When your pup is out playing under your supervision on the long line and they have all their attention on something else, pop the collar and give the command ‘come’. You have full control of the situation and here she comes to get the delicious treat.  In no time this game will be 100% effective so she will come every time you call.

Now, let me give you an example of what not to do.  Pup has decided that she must hit the potty place at 5am. You, in your most holy and comfy pj ‘s decide that it will be alright just this once to take pup out without the leash, she will just go out and do her business and right back to bed we will go. What could go wrong…….so out we go ahhh straight to the potty place she squats and all of a sudden that nose goes up those ears go forward and the sweet smell of whatever just went through the yard fills her nose and we’re off to the races!  Full blown rocket dog. You would think it was a hound on a fresh coon track. Let the Games Begin!  You have no leash, you have no treats and she is headed to the bad side of town at a dead run with you hot on her heels. You’re yelling the command ‘come’ and she turns and starts toward you, she gives the air a quick sniff, oops you have no treats and there was no collar correction. She gives you the stink eye and she is off and running through the neighborhood.  You chase her for 30 minutes through places you didn’t know existed. As you stand there heaving for your last dying breath with your hands on your knees she comes out from behind the trash cans and comes to you. She looks at you as if to say, geez you look a fright, your hair is all over your head and you’re dripping with sweat. Did you get those pj’s in 1980 or is it my imagination?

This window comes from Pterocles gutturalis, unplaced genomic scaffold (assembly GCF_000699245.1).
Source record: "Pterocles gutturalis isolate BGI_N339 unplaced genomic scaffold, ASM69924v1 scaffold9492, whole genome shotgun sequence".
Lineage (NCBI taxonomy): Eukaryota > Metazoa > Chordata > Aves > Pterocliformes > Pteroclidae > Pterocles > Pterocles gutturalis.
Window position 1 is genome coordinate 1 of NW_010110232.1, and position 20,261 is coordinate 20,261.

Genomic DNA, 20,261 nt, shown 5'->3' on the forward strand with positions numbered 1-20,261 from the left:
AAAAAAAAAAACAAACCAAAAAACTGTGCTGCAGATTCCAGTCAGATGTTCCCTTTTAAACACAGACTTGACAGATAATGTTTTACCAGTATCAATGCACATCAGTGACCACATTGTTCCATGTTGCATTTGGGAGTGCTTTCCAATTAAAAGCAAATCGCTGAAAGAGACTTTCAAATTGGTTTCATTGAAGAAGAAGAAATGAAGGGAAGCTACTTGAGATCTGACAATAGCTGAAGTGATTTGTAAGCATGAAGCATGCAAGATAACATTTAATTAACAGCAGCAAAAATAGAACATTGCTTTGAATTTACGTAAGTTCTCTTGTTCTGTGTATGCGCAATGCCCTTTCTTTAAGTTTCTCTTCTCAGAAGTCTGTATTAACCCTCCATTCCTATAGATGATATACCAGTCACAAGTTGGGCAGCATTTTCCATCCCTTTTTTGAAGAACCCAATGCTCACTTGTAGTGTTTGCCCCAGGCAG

At this point you are ready to commit murder and you know you will be the topic at the water cooler because everyone in your neighborhood got up to see what all the commotion was.  Understand that the dog came to you, even if it did take a turn for the worst. Whatever you do don’t scold or whip the dog if you do it will never come to you again.  Just get her by the collar and take her home.  On the other hand if you had to do a flying mare off the top of the trash can on the dog and tackle it then we can have a good ole southern come to Jesus meeting with the dog.

Moral of the story, don’t take your dog out in the middle of the night or any other time off lead until your 100% sure they will come back.  Also make sure you leave treats by the door just in case you’re not up to another moonlight run.

For video: https://www.facebook.com/lynne.frady/videos/10208490963405210/

Until next time, keep your eyes on the sky and your nose in the wind!